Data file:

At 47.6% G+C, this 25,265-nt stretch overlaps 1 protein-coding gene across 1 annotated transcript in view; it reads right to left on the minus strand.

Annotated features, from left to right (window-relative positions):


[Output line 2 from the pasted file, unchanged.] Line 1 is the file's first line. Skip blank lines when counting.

Annotated features, from left to right (window-relative positions):